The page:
WGF Scott

William Gerald Forbes Scott (L), Kerry, 1922, Scott Family Archives.

My intention in beginning this blog is to explore a personal account written by my grandfather, William Gerald Forbes Scott (1899-1977), who was Scots born but Irish reared, on his return from South Russia in 1920. He was an apprentice in Dublin when he joined the British army specifically for this campaign which was mobilized by Churchill to assist in the civil war against the Bolsheviks between 1919 and 1920. His account maps the trip by boat from Wendover to France then down to Marseille by train, across the Mediterranean via Malta and Greece to Istanbul and on across the Black Sea to Novorossiysk where the unit stayed for a number of months assisting in evacuations before returning to England via Egypt.


Europe political divisions in 1919 (after the treaties of Brest-Litovsk and Versailles and before the treaties of Trianon, Riga, Kars and the establishment of en:Soviet Union and the republics of Ireland and Turkey) published by London Geographical Institute. Available at

The account in question is written in longhand in an old notebook after his return. This sounds a lot more interesting than it first appeared to me. It is short, forty-eight small pages, (about 5×4 inches), and seems to be little more than a roll call of ships’ names, times and dates of departures with a few snippets of scenes of other cultures and the war, seen as if out of the corner of the eye. But the more I looked at it the more I caught glimpses of what my grandfather was trying to process in setting down his words in a time when men, or anyone, did not talk of their feelings. Like the flicker of a silvery fish caught in a net below the murky surface I began to see the richness that lay beneath.

In a series of bite sized blog posts I will be tracing his journey, the places he passed through and the things he saw. To put the account in context I will also touch on Ireland during this period, my grandfather’s life prior to the journey, which had, like many lives of the time, its share of tragedy, including losing a brother in the 1916 Rising, as well as his life afterwards as a member of the Free State Army and later the Garda Siochana, throughout the south-east of Ireland.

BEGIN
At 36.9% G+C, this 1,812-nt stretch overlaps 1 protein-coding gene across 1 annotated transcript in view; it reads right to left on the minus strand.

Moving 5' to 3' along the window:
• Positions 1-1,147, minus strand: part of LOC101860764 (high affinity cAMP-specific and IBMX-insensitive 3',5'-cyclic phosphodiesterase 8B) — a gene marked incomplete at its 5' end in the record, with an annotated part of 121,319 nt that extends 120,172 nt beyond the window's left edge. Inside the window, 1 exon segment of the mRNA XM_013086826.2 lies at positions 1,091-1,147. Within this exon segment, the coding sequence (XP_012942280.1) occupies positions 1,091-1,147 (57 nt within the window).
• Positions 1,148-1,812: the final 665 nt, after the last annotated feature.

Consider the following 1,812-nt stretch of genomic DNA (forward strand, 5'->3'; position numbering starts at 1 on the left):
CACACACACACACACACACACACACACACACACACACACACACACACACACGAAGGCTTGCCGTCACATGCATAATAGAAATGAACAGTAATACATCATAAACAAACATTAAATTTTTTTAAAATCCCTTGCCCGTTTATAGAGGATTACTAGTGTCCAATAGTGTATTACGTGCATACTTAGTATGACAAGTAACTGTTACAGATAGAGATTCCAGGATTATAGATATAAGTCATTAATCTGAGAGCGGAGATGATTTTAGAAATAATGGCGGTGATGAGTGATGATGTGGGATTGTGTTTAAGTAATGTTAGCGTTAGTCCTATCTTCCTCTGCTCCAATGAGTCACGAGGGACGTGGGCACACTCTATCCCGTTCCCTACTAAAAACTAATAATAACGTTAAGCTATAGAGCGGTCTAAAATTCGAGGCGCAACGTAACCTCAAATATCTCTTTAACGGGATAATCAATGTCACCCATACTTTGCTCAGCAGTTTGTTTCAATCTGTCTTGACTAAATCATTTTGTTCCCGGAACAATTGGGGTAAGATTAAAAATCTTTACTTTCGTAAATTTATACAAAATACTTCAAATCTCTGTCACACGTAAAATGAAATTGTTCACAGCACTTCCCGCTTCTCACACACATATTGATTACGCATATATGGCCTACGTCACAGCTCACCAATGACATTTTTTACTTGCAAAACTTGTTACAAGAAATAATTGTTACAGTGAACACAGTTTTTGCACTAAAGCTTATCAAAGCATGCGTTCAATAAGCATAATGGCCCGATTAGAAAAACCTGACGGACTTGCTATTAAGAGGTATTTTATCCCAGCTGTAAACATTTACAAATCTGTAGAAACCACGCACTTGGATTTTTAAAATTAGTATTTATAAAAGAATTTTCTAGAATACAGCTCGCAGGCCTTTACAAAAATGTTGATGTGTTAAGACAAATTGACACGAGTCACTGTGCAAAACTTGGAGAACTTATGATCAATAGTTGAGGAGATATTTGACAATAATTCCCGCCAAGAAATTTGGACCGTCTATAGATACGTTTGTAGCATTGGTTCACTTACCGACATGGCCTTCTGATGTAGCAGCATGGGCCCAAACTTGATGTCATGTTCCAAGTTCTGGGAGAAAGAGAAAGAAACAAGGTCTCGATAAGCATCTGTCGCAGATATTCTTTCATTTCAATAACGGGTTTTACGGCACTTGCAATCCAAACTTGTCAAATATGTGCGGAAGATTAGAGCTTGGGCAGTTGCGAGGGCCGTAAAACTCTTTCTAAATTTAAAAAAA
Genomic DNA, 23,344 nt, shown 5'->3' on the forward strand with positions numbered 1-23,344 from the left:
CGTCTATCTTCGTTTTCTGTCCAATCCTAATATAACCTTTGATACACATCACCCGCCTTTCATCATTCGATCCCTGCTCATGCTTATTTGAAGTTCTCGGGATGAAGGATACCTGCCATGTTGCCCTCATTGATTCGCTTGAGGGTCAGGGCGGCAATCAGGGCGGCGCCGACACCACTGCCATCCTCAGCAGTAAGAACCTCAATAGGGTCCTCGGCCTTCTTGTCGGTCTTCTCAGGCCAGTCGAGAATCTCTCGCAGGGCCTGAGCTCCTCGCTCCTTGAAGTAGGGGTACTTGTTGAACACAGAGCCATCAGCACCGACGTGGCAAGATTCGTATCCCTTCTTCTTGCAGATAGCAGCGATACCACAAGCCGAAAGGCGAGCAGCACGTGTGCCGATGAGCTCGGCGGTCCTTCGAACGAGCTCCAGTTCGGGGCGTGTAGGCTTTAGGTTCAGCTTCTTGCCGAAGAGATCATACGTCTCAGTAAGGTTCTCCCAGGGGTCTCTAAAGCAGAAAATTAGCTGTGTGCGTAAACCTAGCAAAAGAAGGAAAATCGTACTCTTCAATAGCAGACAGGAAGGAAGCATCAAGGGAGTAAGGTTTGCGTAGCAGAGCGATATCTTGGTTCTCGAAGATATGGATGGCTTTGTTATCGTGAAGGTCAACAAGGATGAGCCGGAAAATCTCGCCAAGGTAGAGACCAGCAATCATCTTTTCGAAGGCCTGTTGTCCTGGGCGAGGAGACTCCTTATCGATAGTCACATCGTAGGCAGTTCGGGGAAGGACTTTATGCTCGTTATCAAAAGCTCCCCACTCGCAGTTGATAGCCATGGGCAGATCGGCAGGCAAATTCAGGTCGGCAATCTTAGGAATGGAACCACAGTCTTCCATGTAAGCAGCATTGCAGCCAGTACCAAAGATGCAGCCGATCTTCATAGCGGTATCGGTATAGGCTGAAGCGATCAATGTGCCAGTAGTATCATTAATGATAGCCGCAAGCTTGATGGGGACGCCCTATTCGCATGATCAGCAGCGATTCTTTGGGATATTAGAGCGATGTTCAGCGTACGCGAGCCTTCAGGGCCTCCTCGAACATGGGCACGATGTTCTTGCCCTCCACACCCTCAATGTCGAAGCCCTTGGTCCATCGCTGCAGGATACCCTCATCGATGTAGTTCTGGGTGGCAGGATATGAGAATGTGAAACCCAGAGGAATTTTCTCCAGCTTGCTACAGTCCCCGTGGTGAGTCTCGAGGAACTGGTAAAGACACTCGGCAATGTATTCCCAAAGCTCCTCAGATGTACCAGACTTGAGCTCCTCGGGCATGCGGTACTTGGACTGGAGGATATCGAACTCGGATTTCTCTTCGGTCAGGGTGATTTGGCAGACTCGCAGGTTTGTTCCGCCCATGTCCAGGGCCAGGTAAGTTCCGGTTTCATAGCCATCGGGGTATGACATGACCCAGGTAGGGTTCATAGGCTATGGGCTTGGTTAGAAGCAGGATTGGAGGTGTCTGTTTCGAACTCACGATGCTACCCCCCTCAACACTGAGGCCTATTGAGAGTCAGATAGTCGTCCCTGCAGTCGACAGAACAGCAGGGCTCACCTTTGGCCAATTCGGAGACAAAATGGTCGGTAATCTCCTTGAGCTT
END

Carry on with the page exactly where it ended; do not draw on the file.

Some of the things you can expect to read about will include ships names and histories, the players in the Russian a civil war, a Russian Princess, duck hunting, diving in Malta, Churchill’s motives, whales, rest camps, kit, dervishes, Mount Etna, The Hagia Sophia, the 1916 Rising, The Irish Civil War, plague, quarantine, a funeral and a wedding, sharks and the Bay of Biscay. A little bit of everything.

I plan to publish a book for the centenary of this expedition, using the posts on this blog to provide a structure on which to hang a more emotional interpretation which might include any personal connections I have, in the shape of experiences or stories, to his journey as well as some thoughts on the possible psychological role of such an account could play for a young man in a young country. You could say then that this blog is the loom on which I will weave my interpretation of my Grandfathers’ experience but I envisage the posts will be engaging and colourful in themselves and I will be learning along side you, the reader.

I will be posting once a week, at the weekend, with additional posts as research continues.  I hope you enjoy it. Feel free to comment or point out any errors or supply additional information and stories.




30 responses to “THE FIRST POST

  1. Terrific. My own grandfather was around the same age and from what I hear had an eventful few years between 1916 and 1922. Alas, he never wrote it down. And his grandson is not as talented a wordsmith as you. Best of luck. Looking forward to it.

    Liked by 1 person

    • Thanks Bren…they were ‘interesting times’…I’d probably argue with you about your writing skills remembering all your brilliant letters in the times of snail mail 🙂


  2. What an interesting journey you’ve embarked on. I’m curious to see where it leads and how you flesh out or interpret what was written down first hand. I feel like we’ll see a window into a whole new world through your eyes (and your grandfather’s). Looking forward to it!

    Liked by 1 person

  3. I’ll certainly be following your blog posts with considerable interest, this looks fascinating.
    I’d recommend a look at the online resource for the British Library Russian Revolution exhibition if you’ve not already done so..
    I visited the exhibition a few weeks ago and learned there for the first time that British troops were involved in the civil war.
    How wonderful that you have such a fantastic source of first hand experience!
    Good luck with the project 😃

    Liked by 1 person

  4. Hi Clare,
    I find this post interesting on a professional level. I’m a history teacher.
    Congratulations on starting your blog recently. If you need any help, let me know. I help new bloggers at my site.

    Liked by 1 person

  5. Following! I got goosebumps when I read your story. I have started writing about my great-grandfather when I started blogging in April of this year. I’m excited for your journey because I’ve found so many amazing connections while writing about my great-grandfather after combing through his memoirs. I’m sure you’ll find the same. Good luck and I’m excited to read more of your posts!

    Liked by 1 person

  6. Pingback: Civil Wars by Clare Scott – Fraggle's Other Place·

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